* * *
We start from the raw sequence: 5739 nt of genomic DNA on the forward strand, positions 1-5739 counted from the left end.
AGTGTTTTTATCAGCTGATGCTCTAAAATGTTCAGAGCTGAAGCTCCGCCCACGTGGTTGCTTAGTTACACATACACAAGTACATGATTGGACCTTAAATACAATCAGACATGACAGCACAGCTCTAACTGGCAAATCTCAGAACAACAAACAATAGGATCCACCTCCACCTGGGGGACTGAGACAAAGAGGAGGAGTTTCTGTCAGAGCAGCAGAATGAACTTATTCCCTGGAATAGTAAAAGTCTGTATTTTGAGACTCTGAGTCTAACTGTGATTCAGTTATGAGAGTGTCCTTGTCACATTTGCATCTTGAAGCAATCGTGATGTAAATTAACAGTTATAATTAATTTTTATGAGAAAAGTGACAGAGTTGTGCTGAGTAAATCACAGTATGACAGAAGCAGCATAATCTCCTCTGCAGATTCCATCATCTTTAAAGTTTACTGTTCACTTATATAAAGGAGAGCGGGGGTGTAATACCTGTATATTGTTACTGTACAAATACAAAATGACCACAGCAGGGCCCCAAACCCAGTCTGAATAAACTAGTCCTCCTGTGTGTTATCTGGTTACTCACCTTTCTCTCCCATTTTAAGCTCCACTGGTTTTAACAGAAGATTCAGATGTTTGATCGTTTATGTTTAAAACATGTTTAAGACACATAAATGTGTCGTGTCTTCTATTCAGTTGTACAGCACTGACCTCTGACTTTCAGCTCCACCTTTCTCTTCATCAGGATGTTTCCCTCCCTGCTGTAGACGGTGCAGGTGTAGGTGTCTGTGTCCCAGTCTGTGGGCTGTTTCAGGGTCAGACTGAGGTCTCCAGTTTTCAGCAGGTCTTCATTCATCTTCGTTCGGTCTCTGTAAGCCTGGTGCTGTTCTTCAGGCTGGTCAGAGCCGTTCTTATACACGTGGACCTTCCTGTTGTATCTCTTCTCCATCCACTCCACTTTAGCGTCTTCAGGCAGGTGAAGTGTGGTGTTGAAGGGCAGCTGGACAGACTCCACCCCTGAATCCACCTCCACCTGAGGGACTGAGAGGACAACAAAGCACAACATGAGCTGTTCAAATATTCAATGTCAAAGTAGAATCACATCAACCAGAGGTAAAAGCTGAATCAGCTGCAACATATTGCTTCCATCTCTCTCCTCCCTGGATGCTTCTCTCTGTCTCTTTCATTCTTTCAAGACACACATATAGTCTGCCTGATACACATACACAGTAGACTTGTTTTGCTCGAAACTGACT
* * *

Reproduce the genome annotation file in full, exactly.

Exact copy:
We start from the raw sequence: 5739 nt of genomic DNA on the forward strand, positions 1-5739 counted from the left end.
AGTGTTTTTATCAGCTGATGCTCTAAAATGTTCAGAGCTGAAGCTCCGCCCACGTGGTTGCTTAGTTACACATACACAAGTACATGATTGGACCTTAAATACAATCAGACATGACAGCACAGCTCTAACTGGCAAATCTCAGAACAACAAACAATAGGATCCACCTCCACCTGGGGGACTGAGACAAAGAGGAGGAGTTTCTGTCAGAGCAGCAGAATGAACTTATTCCCTGGAATAGTAAAAGTCTGTATTTTGAGACTCTGAGTCTAACTGTGATTCAGTTATGAGAGTGTCCTTGTCACATTTGCATCTTGAAGCAATCGTGATGTAAATTAACAGTTATAATTAATTTTTATGAGAAAAGTGACAGAGTTGTGCTGAGTAAATCACAGTATGACAGAAGCAGCATAATCTCCTCTGCAGATTCCATCATCTTTAAAGTTTACTGTTCACTTATATAAAGGAGAGCGGGGGTGTAATACCTGTATATTGTTACTGTACAAATACAAAATGACCACAGCAGGGCCCCAAACCCAGTCTGAATAAACTAGTCCTCCTGTGTGTTATCTGGTTACTCACCTTTCTCTCCCATTTTAAGCTCCACTGGTTTTAACAGAAGATTCAGATGTTTGATCGTTTATGTTTAAAACATGTTTAAGACACATAAATGTGTCGTGTCTTCTATTCAGTTGTACAGCACTGACCTCTGACTTTCAGCTCCACCTTTCTCTTCATCAGGATGTTTCCCTCCCTGCTGTAGACGGTGCAGGTGTAGGTGTCTGTGTCCCAGTCTGTGGGCTGTTTCAGGGTCAGACTGAGGTCTCCAGTTTTCAGCAGGTCTTCATTCATCTTCGTTCGGTCTCTGTAAGCCTGGTGCTGTTCTTCAGGCTGGTCAGAGCCGTTCTTATACACGTGGACCTTCCTGTTGTATCTCTTCTCCATCCACTCCACTTTAGCGTCTTCAGGCAGGTGAAGTGTGGTGTTGAAGGGCAGCTGGACAGACTCCACCCCTGAATCCACCTCCACCTGAGGGACTGAGAGGACAACAAAGCACAACATGAGCTGTTCAAATATTCAATGTCAAAGTAGAATCACATCAACCAGAGGTAAAAGCTGAATCAGCTGCAACATATTGCTTCCATCTCTCTCCTCCCTGGATGCTTCTCTCTGTCTCTTTCATTCTTTCAAGACACACATATAGTCTGCCTGATACACATACACAGTAGACTTGTTTTGCTCGAAACTGACT